She closed the book, placed it on the table, and finally, decided to walk through the door.
The men sat around the conference table. The knots of neckties clung to their double chins. Allison shut the door gently, so that the door made a little click.
“What is the assessment?” the man at the end of the table intoned.
“The assessment of the volume that was submitted for assessment is as follows,” said Allison.
A woman with a laptop began typing a transcript.
“It is difficult to ascertain whether the tome aligns with the committee’s rubrics.”
“Are you testifying,” said the man, “that the rubrics, approved by this committee, weren’t clear?”
“It is my testimony, in regard to the volume, that the approved rubrics were, in fact, clear.”
“What, then, is the assessment?”
“It is my testimony, in regard to the volume that was to be assessed by the committee’s clear rubrics—that the book resisted assessment.”
“I don’t understand,” the man said, “did the book try to run away?”
“Was the print illegible?”
“I wish the answer were that simple, sir.”
“Try to explain.”
“It is my testimony that, in regard to the volume, I was unable to ascertain if the volume aligns with our rubrics because—”
“—in my case it was impossible, to keep the assessment parameters and the volume in my mind simultaneously.”
“Are you stupid?” asked the man.
“I was tested, by the Bureau of Operative Assessment, and my I.Q. found to be adequate, sir.”
The man looked to his left. Another man looked into his file, and nodded.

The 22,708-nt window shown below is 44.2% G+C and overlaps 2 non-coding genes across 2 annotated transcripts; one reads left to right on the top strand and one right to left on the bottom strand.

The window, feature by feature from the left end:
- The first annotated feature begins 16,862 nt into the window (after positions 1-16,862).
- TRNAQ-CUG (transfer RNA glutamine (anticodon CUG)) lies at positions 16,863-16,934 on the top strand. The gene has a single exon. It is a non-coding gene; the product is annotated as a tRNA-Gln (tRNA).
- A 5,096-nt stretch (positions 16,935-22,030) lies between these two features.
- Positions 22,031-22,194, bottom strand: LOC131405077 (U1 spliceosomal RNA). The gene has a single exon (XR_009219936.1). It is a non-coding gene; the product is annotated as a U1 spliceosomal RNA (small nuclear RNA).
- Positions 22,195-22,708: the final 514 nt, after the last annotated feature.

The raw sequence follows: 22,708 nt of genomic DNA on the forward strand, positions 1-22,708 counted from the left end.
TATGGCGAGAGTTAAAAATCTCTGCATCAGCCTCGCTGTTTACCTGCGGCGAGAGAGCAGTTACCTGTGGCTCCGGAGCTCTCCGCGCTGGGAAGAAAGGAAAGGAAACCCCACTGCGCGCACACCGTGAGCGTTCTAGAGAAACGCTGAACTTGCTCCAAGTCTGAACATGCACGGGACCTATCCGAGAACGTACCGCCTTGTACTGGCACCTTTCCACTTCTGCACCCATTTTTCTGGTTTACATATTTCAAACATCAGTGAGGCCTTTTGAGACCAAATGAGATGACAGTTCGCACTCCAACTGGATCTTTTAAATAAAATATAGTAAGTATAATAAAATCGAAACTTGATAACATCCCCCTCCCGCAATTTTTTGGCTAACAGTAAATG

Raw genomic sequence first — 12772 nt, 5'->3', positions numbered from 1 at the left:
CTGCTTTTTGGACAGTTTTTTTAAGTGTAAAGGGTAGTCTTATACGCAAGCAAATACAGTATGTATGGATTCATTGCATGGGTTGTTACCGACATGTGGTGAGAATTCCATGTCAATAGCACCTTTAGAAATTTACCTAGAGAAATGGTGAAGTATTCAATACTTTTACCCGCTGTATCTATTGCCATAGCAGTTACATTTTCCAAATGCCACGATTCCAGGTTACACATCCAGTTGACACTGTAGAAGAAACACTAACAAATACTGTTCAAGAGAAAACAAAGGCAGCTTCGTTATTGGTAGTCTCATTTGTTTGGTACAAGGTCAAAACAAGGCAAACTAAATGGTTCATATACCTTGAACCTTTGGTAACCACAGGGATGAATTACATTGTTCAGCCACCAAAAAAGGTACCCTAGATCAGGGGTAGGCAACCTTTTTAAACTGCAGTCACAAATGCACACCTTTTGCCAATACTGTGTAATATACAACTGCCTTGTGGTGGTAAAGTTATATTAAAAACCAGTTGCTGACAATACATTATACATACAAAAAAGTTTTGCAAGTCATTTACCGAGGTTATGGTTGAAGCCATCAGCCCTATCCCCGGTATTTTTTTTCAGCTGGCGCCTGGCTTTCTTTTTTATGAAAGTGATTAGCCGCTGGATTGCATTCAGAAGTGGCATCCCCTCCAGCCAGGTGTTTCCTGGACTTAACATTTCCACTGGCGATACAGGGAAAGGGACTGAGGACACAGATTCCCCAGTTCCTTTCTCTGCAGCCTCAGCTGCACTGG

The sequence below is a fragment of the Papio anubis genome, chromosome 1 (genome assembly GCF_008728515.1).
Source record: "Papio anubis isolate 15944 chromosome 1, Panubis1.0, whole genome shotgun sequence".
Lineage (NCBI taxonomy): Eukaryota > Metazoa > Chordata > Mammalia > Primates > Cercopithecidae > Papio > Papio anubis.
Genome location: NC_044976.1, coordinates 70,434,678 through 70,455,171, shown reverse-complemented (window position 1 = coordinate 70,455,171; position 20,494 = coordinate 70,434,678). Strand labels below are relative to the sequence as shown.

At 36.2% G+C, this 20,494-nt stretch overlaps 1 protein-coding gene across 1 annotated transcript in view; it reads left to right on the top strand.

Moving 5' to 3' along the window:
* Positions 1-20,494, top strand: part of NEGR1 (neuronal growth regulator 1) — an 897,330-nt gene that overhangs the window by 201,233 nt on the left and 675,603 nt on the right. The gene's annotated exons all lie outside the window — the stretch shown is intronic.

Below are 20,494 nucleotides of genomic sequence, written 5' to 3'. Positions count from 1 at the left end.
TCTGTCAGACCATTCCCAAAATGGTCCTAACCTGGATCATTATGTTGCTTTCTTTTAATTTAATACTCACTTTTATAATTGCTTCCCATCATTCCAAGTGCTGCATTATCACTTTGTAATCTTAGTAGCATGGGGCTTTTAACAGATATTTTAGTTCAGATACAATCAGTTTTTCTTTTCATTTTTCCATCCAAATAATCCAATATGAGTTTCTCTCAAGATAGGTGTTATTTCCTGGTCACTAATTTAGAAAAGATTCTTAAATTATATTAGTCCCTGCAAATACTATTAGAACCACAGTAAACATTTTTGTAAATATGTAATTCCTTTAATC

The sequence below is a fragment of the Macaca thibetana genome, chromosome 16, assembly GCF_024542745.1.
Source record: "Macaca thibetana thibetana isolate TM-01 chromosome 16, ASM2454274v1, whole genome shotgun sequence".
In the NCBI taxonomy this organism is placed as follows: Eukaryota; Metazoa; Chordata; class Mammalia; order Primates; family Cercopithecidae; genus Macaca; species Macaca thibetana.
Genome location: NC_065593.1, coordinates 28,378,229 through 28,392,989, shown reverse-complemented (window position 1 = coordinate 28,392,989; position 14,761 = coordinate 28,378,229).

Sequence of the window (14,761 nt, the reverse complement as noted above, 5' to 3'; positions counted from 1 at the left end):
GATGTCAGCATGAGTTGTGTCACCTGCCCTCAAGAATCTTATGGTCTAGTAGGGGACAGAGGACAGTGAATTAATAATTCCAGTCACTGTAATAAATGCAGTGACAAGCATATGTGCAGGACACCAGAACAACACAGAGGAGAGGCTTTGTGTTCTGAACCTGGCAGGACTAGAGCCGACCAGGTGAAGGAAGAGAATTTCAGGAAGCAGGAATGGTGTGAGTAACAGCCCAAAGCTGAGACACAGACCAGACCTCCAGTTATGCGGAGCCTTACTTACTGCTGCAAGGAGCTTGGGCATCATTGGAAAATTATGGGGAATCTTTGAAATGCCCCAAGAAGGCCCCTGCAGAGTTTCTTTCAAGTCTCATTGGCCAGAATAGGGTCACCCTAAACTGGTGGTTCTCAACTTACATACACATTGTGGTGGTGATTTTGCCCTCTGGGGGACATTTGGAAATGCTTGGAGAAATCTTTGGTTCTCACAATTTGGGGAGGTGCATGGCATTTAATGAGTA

“You have assessed volumes before?”
“Do you have any theories why you were—” and here the man glanced down at the laptop, “unable to keep the assessment parameters and the volume in your mind simultaneously?”
“While the text seemed to comply with the rubrics, some extraneous textual elements cast certain doubts upon the veracity of its compliance with the rubrics, and stylistic anomalies made the ascertainment of such doubts even more difficult to ascertain.”
“What do you mean by certain doubts?” asked the man.
“I don’t know, sir. If I could look at the volume that was presented for assessment, sir, I could probably elaborate with more clarity.”
“That,” said the man, “is forbidden.”
Allison looked down at her glossy, black shoes.
“Is it your testimony that you cannot assess the text?” he asked.
“Is a case in which the text resists assessment, sir, also one in which the text might be assessed negatively by our rubrics, by default of not being assessed in the positive?” Allison asked, blinking.
The man sighed, pressed a buzzer. A team of orderlies stormed into the room, and injected Allison in the neck. She would be in the morgue by nightfall.
The secretary closed the laptop, and exited the room. The man with the file made a mark. The men looked upon the man in charge at the end of the table. They sat there breathing, their double chins inflating in, and out. As one, they arose, and left the chamber, leaving the man in charge by himself.
The secretary brought in a book, and set it before him, along with a glass of water. The three hundred and seventeen pages of the volume were thickly bound with a black, spiraling coil. The secretary left, her heels clacking, and then shut the door gently, so that the door made a little click. The man sighed, breathed in, the knot in his tie rising like an idea. He opened the page, and then, finally, he started to read.